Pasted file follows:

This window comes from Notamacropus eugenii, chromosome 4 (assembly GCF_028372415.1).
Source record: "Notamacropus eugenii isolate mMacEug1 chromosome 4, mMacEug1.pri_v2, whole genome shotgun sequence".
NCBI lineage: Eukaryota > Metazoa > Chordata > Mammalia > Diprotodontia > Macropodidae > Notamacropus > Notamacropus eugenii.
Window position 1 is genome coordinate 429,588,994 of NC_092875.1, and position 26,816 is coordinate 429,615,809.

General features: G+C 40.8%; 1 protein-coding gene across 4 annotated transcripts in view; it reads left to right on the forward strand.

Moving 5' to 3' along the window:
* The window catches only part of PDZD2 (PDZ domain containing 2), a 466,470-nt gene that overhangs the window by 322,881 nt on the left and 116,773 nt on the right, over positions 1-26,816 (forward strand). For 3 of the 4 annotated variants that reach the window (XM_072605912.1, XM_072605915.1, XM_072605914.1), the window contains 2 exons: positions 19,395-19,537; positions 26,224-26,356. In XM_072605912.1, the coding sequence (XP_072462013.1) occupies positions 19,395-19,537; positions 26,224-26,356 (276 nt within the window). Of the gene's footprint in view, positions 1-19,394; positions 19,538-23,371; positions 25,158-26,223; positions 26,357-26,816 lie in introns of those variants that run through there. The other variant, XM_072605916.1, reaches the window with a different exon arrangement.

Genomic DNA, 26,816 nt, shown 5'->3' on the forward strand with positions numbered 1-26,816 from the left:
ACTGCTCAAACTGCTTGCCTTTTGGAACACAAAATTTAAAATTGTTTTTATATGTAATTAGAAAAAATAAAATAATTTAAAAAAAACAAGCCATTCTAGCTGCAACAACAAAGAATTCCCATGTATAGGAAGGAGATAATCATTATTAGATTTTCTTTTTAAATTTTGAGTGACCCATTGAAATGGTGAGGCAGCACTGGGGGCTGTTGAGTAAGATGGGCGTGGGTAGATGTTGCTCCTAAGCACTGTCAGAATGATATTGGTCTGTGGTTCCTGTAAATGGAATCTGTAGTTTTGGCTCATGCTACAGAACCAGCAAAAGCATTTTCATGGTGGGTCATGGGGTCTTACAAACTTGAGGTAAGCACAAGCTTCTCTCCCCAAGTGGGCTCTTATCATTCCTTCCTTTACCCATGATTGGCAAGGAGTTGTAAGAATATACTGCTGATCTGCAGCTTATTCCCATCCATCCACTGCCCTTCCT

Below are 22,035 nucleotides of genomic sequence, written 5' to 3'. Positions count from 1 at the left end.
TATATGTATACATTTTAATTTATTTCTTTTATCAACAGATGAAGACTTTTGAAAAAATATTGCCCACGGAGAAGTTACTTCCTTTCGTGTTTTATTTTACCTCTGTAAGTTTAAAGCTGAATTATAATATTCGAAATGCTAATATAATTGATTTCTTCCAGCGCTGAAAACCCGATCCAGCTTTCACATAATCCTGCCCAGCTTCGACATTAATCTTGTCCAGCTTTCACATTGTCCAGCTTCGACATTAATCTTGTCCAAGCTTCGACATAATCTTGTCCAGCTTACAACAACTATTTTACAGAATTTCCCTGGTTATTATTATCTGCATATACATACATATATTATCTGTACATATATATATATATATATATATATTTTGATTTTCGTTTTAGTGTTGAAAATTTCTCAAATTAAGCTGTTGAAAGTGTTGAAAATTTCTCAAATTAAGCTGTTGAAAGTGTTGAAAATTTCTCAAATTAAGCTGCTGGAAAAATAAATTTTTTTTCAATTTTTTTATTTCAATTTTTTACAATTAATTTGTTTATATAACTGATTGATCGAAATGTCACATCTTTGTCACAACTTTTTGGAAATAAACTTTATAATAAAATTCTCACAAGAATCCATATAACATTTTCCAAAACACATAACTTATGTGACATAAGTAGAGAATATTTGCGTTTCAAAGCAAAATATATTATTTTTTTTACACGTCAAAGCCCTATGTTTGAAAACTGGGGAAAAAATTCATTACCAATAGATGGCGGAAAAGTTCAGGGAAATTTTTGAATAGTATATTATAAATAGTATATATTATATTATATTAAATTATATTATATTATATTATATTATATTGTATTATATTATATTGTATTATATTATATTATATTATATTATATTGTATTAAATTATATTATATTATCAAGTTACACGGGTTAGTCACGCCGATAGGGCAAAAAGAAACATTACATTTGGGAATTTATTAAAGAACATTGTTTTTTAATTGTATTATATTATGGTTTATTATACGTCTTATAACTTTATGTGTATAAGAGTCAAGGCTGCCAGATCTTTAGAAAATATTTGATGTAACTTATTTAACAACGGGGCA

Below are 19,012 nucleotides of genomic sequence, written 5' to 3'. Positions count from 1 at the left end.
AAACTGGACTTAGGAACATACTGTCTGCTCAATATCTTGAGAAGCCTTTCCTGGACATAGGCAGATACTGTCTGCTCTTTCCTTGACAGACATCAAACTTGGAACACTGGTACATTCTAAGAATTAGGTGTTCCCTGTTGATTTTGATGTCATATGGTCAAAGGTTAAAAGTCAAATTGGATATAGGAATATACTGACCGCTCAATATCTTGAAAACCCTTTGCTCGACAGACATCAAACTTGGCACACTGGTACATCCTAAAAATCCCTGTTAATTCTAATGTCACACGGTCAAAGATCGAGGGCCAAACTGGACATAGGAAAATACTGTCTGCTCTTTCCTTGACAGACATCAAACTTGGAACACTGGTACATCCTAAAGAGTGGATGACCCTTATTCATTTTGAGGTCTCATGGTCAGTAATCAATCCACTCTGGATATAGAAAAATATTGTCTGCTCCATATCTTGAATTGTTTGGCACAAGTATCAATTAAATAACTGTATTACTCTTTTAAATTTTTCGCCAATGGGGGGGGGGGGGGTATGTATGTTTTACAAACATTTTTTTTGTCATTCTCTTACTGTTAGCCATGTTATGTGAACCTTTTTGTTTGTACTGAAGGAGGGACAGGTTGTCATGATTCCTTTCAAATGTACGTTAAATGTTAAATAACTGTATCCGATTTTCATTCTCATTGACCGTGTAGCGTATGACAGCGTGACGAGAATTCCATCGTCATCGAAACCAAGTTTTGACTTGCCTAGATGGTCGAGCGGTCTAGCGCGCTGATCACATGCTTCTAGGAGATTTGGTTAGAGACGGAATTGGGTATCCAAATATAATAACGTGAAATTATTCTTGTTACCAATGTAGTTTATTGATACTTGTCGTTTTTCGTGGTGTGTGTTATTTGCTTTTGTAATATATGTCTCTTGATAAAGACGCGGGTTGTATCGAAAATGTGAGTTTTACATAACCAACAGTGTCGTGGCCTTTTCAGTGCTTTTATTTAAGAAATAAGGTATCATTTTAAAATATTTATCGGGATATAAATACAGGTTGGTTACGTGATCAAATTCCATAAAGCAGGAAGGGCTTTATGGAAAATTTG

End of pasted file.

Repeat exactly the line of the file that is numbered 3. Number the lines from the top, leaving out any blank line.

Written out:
NCBI lineage: Eukaryota > Metazoa > Chordata > Mammalia > Diprotodontia > Macropodidae > Notamacropus > Notamacropus eugenii.